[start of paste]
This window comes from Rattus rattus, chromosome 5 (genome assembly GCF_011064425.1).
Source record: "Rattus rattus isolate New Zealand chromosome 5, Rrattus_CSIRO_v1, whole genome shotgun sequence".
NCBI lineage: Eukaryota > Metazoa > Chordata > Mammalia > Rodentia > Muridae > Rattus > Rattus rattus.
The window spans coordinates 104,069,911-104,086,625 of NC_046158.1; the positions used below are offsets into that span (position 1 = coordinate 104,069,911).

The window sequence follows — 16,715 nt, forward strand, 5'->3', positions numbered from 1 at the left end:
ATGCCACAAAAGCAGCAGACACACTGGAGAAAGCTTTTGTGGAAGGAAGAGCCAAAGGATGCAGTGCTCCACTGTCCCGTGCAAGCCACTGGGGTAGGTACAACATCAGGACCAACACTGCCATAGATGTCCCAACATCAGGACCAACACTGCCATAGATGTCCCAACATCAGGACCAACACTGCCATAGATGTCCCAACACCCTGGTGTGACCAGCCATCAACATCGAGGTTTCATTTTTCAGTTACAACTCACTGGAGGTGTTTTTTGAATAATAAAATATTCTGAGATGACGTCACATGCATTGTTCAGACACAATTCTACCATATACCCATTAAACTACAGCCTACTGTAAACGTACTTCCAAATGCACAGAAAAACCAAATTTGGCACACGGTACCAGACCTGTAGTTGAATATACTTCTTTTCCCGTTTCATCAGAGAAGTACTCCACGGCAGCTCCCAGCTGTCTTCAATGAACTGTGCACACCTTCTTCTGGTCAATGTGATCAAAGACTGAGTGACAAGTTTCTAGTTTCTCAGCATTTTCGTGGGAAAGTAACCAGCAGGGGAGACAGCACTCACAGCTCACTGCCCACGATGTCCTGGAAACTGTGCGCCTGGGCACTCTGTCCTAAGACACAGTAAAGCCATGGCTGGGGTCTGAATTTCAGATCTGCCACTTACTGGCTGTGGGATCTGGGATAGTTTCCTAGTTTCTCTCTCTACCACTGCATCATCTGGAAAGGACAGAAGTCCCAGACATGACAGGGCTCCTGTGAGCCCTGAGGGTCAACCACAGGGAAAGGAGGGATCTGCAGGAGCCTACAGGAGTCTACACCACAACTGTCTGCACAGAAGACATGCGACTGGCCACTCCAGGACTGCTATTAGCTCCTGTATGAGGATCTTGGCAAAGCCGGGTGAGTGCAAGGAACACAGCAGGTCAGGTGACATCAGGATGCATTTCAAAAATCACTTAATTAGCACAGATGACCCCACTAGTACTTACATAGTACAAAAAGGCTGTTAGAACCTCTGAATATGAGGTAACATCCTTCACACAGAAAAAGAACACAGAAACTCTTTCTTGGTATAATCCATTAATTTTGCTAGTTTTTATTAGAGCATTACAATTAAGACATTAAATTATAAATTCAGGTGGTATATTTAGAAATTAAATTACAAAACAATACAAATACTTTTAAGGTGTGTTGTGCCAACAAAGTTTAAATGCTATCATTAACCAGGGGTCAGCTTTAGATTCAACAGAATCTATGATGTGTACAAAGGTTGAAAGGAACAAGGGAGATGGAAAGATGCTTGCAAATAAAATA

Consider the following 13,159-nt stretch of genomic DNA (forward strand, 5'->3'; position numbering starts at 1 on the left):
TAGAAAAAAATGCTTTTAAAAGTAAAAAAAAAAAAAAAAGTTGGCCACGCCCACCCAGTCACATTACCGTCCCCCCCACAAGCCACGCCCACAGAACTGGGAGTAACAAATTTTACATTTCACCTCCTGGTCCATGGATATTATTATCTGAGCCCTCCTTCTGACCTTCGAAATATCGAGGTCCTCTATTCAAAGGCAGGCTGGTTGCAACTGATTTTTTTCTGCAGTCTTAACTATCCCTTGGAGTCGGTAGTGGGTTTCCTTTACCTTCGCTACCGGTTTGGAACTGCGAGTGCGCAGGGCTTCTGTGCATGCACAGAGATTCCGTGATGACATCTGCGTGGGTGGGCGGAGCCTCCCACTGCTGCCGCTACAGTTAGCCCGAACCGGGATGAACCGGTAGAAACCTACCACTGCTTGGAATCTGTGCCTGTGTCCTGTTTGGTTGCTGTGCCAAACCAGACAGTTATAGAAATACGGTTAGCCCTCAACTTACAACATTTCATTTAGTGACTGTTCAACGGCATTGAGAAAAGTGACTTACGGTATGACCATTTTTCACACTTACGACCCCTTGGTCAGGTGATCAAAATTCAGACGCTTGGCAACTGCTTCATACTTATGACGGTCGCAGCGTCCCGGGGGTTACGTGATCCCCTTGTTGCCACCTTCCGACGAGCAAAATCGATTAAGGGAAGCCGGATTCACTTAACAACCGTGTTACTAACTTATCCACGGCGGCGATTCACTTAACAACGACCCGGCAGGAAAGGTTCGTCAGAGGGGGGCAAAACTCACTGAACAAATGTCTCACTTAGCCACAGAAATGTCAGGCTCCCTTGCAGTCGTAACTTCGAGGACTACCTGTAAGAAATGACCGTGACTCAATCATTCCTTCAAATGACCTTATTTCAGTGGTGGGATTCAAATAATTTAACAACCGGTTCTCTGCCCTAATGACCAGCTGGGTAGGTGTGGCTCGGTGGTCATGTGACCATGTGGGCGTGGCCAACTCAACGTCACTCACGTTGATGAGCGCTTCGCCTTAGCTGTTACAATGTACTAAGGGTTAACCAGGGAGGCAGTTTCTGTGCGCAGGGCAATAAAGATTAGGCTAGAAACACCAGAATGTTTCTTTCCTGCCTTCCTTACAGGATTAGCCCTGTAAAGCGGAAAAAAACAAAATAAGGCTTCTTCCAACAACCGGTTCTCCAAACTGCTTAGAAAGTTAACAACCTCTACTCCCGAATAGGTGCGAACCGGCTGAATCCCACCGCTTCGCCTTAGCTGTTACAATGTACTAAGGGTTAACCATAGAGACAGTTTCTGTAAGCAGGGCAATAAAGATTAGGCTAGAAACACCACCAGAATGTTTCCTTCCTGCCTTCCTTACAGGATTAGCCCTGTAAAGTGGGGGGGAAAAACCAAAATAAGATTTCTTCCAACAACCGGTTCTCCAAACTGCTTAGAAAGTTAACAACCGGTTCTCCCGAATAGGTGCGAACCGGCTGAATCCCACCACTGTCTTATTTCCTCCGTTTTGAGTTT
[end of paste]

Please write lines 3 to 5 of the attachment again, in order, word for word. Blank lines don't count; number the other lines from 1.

NCBI lineage: Eukaryota > Metazoa > Chordata > Mammalia > Rodentia > Muridae > Rattus > Rattus rattus.
The window spans coordinates 104,069,911-104,086,625 of NC_046158.1; the positions used below are offsets into that span (position 1 = coordinate 104,069,911).

The window sequence follows — 16,715 nt, forward strand, 5'->3', positions numbered from 1 at the left end: